By Colleen SetoUpdated Mar 17, 2017
With my Chinese heritage and small stature, I expected my newborn daughter to be on the wee side, but not super tiny, what with her father’s Ukrainian and Irish genes in the mix. Even though I delivered her at full-term, her birth weight was only six pounds, 14 ounces, which is less than the national average of approximately seven pounds, six ounces, but significantly higher than five pounds, eight ounces — the current cut-off for babies deemed “low birth weight” (or LBW). This number does not take ethnicity or family traits into account. So why does this matter? Babies classified as low birth weight, or small for gestational age (SGA), are actually at risk for what doctors call short-term morbidity, a label that can sound alarming to new parents who are already overwhelmed by caring for their little one. Plus, newborns usually drop a bit more weight from fluid loss before gaining it back in the first couple of weeks.
“The reason we identify babies as SGA is because we suspect they didn’t reach their growth potential due to a hostile uterine environment of some kind. We want to monitor them closely after birth for any health consequences,” explains Gillian Hanley, a post-doctoral fellow studying maternal and child health at the University of British Columbia.
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Her 2013 study with co-researcher and UBC professor Patricia Janssen looked at how birth weight varies by ethnicity. They examined data from more than 100,000 newborns against different birth-weight standards: a population-based chart (established primarily with white babies from 1981 to 2000) and two other newer charts that accounted for ethnicity (one for Chinese babies and one for South Asian babies). “We found that the ethnicity-specific chart better identified the babies that most need the attention of health practitioners,” she affirms. Many of the Chinese and South Asian babies who were labelled small in the population-based distributions were actually perfectly healthy when compared to the ethnicity-specific distributions.
Todd Sorokan, a paediatrician and neonatologist in Surrey, BC, sees a high percentage of South Asian newborns at his hospital. “We know that South Asian babies are often slimmer and smaller than other ethnic groups. And it’s an important study, because with limited healthcare resources, it is good to try to identify kids with higher risk.” He’s careful to point out that a baby’s small size is not always due to ethnicity or genetics, so doctors will still look at other potential underlying causes, such as mothers who may not have had enough protein or iron in their diets. “We may just not be doing a good enough job with maternal health,” Sorokan explains. In other words, he sees potential for improved healthcare with the additional ethnicity data, but still proceeds with caution, taking a case-by-case approach. “We will still treat babies individually. As paediatricians, we’re a bit leery to say, ‘Oh, the baby is small, but he’s South Asian, so that’s OK.’”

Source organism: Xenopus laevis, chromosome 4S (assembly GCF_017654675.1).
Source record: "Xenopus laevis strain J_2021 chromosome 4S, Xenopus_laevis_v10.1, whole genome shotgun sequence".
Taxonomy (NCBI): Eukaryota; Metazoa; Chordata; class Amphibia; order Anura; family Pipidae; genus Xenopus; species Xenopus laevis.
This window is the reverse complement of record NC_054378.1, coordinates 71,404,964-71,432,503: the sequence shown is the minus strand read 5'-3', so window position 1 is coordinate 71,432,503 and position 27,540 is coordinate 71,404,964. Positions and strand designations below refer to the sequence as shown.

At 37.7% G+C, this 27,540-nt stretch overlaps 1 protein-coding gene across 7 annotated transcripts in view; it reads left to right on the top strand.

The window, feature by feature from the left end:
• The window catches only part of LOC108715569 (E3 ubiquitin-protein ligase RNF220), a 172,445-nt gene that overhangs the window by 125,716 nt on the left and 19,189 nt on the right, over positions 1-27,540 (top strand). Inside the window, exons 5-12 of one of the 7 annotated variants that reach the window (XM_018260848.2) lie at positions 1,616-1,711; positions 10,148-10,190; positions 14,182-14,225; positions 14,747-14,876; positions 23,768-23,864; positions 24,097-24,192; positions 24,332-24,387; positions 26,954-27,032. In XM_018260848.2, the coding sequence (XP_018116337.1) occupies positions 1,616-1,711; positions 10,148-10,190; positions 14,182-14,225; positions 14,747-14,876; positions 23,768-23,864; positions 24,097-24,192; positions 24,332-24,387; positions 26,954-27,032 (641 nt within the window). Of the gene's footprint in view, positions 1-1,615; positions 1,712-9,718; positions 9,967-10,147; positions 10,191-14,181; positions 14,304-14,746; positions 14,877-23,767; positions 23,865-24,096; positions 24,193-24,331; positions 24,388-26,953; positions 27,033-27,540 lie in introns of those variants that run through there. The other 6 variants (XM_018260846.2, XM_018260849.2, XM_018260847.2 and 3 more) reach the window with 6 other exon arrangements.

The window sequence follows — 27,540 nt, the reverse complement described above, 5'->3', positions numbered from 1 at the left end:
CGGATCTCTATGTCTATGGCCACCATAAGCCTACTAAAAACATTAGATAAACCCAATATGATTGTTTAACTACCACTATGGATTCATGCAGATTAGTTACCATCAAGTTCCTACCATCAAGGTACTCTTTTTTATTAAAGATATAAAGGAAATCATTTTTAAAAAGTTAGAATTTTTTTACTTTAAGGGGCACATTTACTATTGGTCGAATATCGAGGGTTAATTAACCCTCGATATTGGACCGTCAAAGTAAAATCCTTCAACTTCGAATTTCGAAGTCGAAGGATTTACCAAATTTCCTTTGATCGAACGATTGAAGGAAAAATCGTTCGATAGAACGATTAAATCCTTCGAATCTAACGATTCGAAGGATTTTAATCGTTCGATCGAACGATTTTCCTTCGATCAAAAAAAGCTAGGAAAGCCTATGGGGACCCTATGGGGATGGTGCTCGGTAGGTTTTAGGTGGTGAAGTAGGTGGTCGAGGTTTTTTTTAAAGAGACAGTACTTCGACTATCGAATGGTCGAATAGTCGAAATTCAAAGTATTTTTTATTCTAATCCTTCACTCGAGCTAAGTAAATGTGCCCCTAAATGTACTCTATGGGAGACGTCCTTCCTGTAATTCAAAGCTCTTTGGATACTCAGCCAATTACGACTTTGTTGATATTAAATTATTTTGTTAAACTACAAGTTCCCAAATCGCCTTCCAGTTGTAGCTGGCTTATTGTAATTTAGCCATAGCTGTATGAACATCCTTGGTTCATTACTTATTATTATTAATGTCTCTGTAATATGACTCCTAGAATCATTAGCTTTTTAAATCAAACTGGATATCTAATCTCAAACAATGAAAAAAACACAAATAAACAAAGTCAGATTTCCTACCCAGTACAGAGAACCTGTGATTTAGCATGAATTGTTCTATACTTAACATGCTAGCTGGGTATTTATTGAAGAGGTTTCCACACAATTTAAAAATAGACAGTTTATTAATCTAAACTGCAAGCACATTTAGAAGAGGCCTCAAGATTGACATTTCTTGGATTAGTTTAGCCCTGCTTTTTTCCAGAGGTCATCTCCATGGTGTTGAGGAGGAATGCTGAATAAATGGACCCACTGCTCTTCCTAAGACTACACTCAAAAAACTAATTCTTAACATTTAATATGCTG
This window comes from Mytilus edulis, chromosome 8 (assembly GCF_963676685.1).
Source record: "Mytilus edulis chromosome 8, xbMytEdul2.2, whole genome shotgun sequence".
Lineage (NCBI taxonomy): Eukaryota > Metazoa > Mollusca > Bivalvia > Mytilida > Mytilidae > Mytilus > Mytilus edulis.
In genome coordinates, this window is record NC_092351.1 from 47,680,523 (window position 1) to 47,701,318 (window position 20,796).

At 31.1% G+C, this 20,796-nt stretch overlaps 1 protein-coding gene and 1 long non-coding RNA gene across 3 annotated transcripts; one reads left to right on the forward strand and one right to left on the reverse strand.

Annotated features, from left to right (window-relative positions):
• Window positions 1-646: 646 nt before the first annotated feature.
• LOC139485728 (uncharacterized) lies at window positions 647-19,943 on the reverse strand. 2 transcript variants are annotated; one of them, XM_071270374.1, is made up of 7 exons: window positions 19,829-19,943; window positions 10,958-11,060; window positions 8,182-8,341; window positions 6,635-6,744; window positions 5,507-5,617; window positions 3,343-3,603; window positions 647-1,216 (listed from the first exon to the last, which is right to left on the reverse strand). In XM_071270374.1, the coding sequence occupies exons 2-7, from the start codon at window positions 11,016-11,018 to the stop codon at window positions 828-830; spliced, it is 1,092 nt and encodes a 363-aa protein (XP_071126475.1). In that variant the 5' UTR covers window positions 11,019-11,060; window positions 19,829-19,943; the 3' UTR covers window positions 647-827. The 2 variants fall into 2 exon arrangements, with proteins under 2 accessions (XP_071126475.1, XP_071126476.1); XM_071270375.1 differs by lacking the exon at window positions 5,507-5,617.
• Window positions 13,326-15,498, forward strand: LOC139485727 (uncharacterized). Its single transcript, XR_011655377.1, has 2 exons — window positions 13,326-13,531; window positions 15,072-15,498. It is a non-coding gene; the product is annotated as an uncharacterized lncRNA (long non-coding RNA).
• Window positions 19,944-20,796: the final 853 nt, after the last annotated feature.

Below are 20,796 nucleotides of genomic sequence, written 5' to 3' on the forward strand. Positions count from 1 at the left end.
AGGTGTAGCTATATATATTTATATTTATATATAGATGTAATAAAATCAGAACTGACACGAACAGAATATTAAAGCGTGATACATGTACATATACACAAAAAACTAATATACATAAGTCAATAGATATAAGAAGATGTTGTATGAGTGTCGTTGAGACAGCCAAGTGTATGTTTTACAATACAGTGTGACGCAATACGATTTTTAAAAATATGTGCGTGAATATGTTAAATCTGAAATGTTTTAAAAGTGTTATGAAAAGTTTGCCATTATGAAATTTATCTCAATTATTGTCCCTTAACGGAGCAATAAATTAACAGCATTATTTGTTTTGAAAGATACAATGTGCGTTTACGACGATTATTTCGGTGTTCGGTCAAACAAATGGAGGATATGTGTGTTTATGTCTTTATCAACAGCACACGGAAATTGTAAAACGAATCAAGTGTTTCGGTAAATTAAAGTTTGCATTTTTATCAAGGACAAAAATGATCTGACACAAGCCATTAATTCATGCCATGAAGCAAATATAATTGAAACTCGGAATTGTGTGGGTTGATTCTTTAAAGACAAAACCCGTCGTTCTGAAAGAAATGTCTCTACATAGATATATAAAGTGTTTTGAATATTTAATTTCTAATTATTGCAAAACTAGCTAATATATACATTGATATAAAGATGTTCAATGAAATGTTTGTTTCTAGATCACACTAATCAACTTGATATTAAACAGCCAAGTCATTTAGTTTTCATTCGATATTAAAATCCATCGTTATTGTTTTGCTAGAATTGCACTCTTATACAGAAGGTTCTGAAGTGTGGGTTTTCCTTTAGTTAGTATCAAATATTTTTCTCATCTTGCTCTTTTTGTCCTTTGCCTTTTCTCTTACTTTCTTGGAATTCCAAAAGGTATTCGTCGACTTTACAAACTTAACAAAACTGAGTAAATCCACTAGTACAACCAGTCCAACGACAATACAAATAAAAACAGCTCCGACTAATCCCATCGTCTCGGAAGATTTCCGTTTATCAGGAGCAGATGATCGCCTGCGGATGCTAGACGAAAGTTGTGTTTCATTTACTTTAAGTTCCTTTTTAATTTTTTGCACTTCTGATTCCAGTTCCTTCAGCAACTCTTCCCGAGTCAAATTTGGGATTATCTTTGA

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Hanley says that adding the ethnicity factor to the equation could help better direct healthcare resources to those most in need and decrease stress for parents. “Our results suggest that we can do a better job appropriately identifying which babies really do require additional monitoring, and many parents can be saved from unnecessary anxiety and concern.”
Vancouver mom Mary Isaac was surprised when her full-term baby girl, Adelayde, weighed in at only five pounds, six ounces. “You hear so many things about how small babies can struggle with a multitude of things — breathing, feeding, growth and development,” she says. “A new mother has enough to worry about!” Thankfully, her midwife’s assurances kept her from worrying, and she says Adelayde soon “fattened up.”
“Remember that just because your baby is small doesn’t mean there is something wrong,” Isaac adds. “Or that you did anything wrong.”
A version of this article appeared in our December 2013 issue with the headline “Small talk,” pp. 80.